So I’m sitting here at my desk leafing through Software Magazine ("The Software Decision Journal"). And I see an article about the sad state of Novell, a software company which fell victim to Microsoft. One paragraph is entitled "Know Your Enemy and Beware of Predators." The paragraph begins "Microsoft is the ultimate predator in the software industry. It lets others do the R&D–and then it goes in for the kill."
As anyone who’s ever been anywhere near big business knows, this is typical language. (And as anybody who’s been anywhere near Microsoft knows, it’s perfectly accurate.) The vocabulary of battle, enemies, predation–and, especially, although it doesn’t occur in this example, survival of the fittest–is the standard way of describing the competitive environment. (The place of Darwinism in this mental landscape could be an essay in itself.)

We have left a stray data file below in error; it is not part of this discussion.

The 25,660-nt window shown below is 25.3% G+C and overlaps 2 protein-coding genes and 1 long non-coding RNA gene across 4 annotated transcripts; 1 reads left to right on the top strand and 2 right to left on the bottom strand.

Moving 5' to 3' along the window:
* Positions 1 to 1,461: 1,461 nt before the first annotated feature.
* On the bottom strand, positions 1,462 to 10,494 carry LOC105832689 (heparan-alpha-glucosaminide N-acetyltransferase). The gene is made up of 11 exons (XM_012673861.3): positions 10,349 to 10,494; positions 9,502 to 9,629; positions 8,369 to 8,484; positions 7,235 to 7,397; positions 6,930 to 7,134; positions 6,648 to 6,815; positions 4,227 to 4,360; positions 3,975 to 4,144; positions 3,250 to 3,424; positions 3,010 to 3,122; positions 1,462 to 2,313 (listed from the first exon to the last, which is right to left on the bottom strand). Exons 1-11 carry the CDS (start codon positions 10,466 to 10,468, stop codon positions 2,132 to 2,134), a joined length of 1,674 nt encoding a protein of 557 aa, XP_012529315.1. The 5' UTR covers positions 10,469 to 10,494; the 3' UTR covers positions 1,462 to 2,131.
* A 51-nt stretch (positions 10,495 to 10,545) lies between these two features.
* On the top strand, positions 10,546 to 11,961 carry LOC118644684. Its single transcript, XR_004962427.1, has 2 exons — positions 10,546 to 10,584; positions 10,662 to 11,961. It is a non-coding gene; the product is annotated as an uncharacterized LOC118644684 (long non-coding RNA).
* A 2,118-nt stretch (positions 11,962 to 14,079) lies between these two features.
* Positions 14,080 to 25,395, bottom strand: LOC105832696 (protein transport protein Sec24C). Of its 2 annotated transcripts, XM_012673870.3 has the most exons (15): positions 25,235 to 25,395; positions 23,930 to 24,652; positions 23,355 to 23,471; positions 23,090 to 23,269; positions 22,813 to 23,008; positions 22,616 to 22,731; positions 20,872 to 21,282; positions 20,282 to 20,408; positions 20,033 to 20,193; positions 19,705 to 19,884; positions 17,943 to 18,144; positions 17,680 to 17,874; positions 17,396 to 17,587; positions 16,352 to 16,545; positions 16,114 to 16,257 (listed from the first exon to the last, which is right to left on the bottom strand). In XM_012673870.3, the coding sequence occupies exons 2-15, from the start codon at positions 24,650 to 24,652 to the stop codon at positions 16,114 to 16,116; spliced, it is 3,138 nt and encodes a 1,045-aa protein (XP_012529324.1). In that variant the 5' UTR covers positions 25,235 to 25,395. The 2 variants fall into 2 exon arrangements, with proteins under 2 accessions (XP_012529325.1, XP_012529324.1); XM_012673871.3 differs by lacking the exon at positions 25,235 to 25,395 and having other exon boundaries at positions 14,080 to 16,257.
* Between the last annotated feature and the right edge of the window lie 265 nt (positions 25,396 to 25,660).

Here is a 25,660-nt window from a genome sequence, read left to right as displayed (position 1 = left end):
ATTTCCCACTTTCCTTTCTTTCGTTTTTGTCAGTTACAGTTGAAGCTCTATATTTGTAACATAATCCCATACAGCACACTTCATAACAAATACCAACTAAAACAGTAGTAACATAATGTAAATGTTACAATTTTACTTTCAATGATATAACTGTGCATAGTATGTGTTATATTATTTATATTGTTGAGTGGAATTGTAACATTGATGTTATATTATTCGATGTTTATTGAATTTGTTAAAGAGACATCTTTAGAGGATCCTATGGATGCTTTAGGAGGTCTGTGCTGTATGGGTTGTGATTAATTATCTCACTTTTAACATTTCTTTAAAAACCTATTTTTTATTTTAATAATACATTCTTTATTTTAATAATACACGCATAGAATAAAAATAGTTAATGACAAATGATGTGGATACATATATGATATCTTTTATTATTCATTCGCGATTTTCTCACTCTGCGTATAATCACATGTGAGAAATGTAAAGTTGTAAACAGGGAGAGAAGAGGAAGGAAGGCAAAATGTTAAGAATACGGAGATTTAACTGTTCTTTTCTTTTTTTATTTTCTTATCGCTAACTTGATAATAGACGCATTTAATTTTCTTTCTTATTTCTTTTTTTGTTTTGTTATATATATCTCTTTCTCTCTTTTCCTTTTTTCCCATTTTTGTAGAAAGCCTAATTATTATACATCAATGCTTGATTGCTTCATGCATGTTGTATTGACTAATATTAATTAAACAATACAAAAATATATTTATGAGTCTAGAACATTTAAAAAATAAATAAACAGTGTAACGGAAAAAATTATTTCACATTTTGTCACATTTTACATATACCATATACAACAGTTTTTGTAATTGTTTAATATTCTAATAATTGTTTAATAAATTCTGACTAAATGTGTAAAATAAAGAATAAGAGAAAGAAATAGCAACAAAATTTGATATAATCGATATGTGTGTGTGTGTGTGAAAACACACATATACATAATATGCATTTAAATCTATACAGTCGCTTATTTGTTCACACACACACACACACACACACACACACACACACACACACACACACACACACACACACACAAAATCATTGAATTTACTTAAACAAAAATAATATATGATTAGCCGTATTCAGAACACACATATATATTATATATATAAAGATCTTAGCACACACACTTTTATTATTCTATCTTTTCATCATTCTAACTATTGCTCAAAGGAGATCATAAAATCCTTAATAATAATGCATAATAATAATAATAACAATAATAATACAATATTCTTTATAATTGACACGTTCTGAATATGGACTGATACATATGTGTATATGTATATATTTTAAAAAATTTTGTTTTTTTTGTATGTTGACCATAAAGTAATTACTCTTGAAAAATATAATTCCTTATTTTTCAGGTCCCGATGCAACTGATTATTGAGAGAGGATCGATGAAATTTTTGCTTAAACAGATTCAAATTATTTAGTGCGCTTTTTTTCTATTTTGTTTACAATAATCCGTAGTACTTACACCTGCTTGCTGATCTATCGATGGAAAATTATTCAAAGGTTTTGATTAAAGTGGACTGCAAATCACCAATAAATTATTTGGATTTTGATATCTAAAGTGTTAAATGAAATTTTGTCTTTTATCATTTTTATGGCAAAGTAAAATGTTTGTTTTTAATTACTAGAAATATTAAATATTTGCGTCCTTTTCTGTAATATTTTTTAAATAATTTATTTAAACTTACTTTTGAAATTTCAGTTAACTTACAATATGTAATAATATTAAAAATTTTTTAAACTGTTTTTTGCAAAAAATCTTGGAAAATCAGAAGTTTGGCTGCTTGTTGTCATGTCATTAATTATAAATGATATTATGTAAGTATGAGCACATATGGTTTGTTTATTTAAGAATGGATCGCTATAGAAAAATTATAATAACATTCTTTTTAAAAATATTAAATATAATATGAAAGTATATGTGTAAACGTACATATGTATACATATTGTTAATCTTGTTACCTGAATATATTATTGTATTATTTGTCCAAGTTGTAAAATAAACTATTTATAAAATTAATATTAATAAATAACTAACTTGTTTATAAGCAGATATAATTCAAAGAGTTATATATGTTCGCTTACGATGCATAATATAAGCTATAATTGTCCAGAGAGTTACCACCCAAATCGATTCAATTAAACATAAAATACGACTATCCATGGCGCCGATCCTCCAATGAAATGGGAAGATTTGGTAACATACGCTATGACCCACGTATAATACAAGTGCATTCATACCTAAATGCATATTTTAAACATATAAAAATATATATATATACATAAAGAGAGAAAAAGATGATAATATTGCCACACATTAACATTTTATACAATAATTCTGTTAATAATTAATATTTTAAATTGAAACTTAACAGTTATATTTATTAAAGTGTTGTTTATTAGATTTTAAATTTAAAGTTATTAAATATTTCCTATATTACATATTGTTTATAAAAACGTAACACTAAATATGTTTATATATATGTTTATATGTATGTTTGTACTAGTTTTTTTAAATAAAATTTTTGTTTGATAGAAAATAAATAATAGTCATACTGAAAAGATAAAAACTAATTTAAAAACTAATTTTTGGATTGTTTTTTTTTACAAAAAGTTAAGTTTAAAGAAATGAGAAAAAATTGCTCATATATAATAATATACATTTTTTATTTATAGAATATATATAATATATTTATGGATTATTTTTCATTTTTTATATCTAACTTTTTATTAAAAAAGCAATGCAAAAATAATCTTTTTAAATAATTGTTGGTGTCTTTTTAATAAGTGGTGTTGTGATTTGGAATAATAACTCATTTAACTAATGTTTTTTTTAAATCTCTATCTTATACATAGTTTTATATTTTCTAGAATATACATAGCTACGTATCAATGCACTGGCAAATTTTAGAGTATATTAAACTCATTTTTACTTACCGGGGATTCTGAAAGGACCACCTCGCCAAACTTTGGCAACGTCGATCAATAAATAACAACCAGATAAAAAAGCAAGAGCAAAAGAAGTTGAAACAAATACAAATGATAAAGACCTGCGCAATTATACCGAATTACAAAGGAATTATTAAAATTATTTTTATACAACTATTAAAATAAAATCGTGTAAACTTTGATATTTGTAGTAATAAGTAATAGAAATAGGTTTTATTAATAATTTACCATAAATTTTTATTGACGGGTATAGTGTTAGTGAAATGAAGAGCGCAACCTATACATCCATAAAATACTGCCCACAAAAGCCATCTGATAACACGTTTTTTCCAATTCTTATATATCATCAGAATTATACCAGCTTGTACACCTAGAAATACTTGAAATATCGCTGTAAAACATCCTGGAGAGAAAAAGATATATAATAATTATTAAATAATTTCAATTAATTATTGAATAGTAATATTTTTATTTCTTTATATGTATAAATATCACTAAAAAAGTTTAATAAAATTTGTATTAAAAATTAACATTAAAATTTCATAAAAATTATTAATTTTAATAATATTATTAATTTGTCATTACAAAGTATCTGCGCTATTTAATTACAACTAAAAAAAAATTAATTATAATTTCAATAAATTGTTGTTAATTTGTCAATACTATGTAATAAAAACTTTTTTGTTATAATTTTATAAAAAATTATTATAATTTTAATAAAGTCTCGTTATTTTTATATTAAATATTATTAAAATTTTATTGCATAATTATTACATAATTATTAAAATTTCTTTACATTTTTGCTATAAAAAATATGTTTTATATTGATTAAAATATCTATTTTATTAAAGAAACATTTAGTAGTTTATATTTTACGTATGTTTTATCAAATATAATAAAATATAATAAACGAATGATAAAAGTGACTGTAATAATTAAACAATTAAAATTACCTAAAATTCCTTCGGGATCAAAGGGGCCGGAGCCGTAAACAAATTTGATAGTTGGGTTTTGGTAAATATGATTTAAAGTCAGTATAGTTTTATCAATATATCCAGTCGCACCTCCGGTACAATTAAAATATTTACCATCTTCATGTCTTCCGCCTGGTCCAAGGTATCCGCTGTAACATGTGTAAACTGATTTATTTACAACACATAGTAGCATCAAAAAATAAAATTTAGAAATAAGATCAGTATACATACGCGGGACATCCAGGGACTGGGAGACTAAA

Ten and twenty years ago, when intellectuals like George Gilder and Michael Novak were painting a glowing picture of the ethics of capitalism, I always thought they sounded like they really didn’t have any experience of the corporate world. I don’t necessarily consider myself anti-capitalist–I would want to define the term pretty carefully before saying whether it does or doesn’t describe me. But spare me the cant about mutual benevolence.